Objectives: Arterial hypertension and increased sympathetic activity are underlying pathogenetic mechanisms of the progressive loss of renal function in patients with chronic kidney disease (CKD). Meta-analyses have shown that impaired renal function is an independent cardiovascular risk factor. We hypothesized that renal denervation (RDN) decreases the decline of renal function in patients with CKD stages 3 and 4 and treatment-resistant hypertension.
Methods: We performed an observational study of 27 patients with CKD stages 3 and 4, office blood pressure (BP) ≥ 140/90 mmHg, while on at least three antihypertensive drug classes including diuretic, and diagnosis confirmed by 24-h ambulatory BP measurement ≥ 130/80 mmHg. All patients underwent catheter-based RDN using the Symplicity Flex RDN System (Medtronic Inc., Santa Rosa, California, USA). Renal function was evaluated for up to 3 years prior and 1 year after RDN. The change in estimated glomerular filtration rate (eGFR) was calculated by regression slope individually for each patient before and after RDN. The study was registered at http://www.clinicaltrials.gov (ID: NCT01442883).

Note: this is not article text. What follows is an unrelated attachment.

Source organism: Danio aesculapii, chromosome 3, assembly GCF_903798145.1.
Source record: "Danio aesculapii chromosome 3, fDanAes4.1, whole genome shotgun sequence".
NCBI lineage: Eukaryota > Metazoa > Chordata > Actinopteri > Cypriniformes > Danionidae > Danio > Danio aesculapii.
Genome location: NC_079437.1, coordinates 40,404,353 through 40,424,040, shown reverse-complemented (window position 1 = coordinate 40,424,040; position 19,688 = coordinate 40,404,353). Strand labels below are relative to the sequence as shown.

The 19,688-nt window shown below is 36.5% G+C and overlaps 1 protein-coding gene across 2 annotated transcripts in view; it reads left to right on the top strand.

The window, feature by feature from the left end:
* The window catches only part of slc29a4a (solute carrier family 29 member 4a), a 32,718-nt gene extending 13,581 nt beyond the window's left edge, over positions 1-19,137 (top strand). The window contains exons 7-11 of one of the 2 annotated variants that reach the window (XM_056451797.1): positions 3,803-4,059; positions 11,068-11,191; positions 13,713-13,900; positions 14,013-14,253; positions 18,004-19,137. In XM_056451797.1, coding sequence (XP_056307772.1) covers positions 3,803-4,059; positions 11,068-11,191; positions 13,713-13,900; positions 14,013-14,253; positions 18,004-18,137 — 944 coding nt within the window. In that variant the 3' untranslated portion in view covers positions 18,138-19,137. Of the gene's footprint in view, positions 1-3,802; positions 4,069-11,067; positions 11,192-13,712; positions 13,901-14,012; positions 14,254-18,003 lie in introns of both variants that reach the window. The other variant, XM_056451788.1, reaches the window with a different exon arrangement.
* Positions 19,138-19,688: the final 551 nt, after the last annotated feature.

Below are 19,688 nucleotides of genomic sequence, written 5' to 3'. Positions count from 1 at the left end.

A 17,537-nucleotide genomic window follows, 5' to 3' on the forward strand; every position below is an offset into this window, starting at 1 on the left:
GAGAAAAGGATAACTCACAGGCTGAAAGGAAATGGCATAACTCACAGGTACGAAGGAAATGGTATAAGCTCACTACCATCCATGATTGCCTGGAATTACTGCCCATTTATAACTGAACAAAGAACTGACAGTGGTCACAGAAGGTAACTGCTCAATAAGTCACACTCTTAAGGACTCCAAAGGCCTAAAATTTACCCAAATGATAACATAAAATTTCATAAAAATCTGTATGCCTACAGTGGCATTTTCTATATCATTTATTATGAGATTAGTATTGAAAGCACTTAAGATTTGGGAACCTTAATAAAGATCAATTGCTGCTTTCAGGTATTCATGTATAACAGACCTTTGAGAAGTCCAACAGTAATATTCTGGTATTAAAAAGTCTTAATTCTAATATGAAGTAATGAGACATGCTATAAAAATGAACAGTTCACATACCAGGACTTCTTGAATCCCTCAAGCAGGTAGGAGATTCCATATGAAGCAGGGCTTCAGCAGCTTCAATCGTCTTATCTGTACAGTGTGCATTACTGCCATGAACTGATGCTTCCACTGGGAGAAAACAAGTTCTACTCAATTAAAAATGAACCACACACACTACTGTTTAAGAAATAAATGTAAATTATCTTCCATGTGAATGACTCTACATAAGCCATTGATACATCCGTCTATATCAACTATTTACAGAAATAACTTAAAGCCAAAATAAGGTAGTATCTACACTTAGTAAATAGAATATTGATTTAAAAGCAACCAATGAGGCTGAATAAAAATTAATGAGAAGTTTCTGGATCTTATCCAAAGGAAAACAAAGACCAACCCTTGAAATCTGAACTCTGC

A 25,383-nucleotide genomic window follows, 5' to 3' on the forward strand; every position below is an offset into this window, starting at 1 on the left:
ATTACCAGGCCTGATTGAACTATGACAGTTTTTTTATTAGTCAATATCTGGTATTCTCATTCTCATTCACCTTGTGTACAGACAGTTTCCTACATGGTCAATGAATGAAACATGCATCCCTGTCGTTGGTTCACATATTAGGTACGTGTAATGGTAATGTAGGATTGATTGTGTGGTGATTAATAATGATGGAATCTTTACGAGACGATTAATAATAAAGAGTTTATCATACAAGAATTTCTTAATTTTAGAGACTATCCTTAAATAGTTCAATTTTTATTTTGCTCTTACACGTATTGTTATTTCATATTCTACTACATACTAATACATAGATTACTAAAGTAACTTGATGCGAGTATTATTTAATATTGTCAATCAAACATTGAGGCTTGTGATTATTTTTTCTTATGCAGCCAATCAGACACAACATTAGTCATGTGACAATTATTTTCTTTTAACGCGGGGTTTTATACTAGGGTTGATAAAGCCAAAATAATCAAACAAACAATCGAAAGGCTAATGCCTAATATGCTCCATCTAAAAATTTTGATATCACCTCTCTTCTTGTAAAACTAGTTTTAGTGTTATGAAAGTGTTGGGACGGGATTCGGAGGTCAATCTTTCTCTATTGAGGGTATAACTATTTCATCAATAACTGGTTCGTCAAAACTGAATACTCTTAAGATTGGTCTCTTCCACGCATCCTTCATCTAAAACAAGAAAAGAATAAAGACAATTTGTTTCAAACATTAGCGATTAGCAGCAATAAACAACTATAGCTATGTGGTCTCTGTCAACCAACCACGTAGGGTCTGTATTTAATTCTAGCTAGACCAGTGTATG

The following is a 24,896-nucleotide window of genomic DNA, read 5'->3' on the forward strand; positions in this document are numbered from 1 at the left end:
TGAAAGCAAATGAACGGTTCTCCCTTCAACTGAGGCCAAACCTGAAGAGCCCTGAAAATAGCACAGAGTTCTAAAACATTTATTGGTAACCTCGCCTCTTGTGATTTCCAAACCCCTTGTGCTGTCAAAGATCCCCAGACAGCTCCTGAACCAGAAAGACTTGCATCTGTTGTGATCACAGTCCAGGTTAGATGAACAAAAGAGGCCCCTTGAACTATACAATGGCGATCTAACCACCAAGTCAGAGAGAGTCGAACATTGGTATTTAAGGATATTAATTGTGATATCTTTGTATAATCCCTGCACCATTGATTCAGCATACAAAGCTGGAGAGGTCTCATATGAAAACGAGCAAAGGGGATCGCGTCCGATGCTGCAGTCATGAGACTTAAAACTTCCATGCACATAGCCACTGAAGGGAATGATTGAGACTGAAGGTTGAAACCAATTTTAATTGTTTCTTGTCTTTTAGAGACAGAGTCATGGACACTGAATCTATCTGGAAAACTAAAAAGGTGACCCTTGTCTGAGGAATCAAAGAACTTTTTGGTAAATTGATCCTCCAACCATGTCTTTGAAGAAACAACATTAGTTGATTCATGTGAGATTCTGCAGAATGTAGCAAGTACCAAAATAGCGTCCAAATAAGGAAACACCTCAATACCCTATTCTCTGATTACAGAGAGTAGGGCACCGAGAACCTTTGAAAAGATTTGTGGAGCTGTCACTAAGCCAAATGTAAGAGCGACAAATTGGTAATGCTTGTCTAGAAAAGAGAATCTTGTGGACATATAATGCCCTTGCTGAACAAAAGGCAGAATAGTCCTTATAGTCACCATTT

Results: Mean baseline BP was 156 ± 12/82 ± 13 mmHg, despite treatment with 6.2 ± 1.1 antihypertensive drugs. One year after RDN, office BP was reduced by 20 ± 20 (P < 0.001)/8 ± 14 mmHg (P = 0.005) and average 24-h ambulatory BP by 9 ± 14 (P = 0.009)/4 ± 7 mmHg (P = 0.019). Before RDN, eGFR declined by -4.8 ± 3.8 ml/min per 1.73 m per year, and after RDN eGFR improved by +1.5 ± 10 ml/min per 1.73 m at 12 months (P = 0.009).
Conclusions: Our observational pilot study in patients with CKD stages 3 and 4 indicates that treatment of hypertension with RDN decreases BP and slows or even halts the decline of renal function.